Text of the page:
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Appalachian Regional Healthcare System Held Public Info Session About Cannon Memorial

Speakers at the Appalachian Regional Healthcare System public information session included ARHS CEO Chuck Mantooth, CEO, Cannon Memorial President Carmen Lacy and ARHS Trustees Chair John Blackburn. Photos by Jim Swinkola

Appalachian Regional Healthcare System held a public information session regarding the future operations at Cannon Memorial Hospital in Linville on Tuesday at the Hugh Chapman Center on the Cannon campus. Speakers included ARHS CEO Chuck Mantooth, CEO, Cannon Memorial President Carmen Lacy and ARHS Trustees Chair John Blackburn.

Recently, North Carolina Department of Health and Human Services, Division of Mental Health, Developmental Disabilities and Substance Abuse Services (NCDHHS) selected Cannon Memorial Hospital for a $6.5 million grant from the state to convert unused inpatient acute care beds into 27 inpatient behavioral health beds.

When the grant was announced, Mantooth said, “We are extremely pleased to receive this grant from the North Carolina Department of Health and Human Services. It will allow Cannon Hospital and ARHS to significantly impact the behavioral health crisis occurring in North Carolina.”

The funding for this grant originated from the Dorothea Dix Hospital Property Fund, which was created by the North Carolina General Assembly from the sale of Dorothea Dix Hospital in 2015. The Dorothea Dix Hospital Property Fund was established as a part of NCDHHS’s plan to expand the number of beds that provide crisis stabilization and inpatient behavioral health care.  The plan calls for 150 new behavioral health inpatient beds across the state.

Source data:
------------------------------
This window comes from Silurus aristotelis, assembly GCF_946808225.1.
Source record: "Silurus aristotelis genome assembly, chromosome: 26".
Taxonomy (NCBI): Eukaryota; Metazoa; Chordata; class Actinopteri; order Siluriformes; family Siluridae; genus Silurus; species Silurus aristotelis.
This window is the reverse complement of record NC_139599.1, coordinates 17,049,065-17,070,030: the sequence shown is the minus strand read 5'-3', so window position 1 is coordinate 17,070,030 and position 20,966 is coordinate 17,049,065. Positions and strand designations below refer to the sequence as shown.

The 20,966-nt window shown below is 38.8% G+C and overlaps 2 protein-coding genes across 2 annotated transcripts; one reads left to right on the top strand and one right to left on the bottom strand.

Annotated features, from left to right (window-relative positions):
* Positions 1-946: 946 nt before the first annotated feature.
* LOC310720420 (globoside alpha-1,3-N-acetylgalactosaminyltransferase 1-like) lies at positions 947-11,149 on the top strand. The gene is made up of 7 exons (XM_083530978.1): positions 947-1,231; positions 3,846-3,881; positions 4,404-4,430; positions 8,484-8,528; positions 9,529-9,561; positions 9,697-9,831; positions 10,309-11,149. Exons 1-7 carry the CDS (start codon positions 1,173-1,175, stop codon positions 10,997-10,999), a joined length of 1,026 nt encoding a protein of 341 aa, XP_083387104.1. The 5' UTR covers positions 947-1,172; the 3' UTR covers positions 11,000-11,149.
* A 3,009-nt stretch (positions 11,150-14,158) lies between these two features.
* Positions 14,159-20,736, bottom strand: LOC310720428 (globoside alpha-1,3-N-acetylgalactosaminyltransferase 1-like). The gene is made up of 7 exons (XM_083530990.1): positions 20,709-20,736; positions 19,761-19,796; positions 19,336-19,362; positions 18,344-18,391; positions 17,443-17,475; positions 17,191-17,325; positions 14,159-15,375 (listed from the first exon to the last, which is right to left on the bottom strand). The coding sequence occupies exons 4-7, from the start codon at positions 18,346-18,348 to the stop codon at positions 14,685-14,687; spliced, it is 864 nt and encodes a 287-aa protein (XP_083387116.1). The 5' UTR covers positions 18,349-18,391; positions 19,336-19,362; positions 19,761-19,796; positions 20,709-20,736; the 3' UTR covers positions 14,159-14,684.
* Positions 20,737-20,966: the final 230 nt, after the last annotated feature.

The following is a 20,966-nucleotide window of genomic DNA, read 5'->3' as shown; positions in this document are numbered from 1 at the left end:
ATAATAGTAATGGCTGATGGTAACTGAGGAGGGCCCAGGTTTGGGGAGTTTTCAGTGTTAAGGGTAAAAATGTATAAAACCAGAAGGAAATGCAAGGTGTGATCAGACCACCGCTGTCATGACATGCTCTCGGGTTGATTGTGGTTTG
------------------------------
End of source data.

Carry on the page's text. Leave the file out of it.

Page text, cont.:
Over the last five years Cannon Hospital has experienced a drastic increase in the demand for behavioral health inpatient beds from across the region. In 2016 Cannon Hospital received over 5,000 psychiatric referrals, but was only able to admit 560 psychiatric patients. Additionally, in 2014 the US Health Resources and Services Administration reported that, “30 counties in North Carolina were designated Mental Health Professional Shortage Areas.” Avery County (where Cannon Hospital operates), was among those counties.

Currently Cannon Hospital operates as a 25-bed Critical Access Hospital and as a 10-bed behavioral health unit. Cannon Hospital also provides an emergency department, imaging, laboratory, outpatient behavioral health, a rehabilitation center, a surgery suite, and cardiopulmonary rehabilitation services. This full-service medical campus is the hub of healthcare delivery in Avery County.

Mantooth commented on the future of Cannon Hospital by saying, “I want to be clear that Cannon Hospital will continue to meet the medical needs of the community by operating as a Critical Access Hospital. These additional behavioral health beds afford us the opportunity to grow the medical campus at Cannon Hospital and to develop the rural hospital of the future model, which can be replicated across the country.  These grant funds are a win for patients, our community, our healthcare system and the State of North Carolina.”

If you missed the public information session, check out the pamphlet below: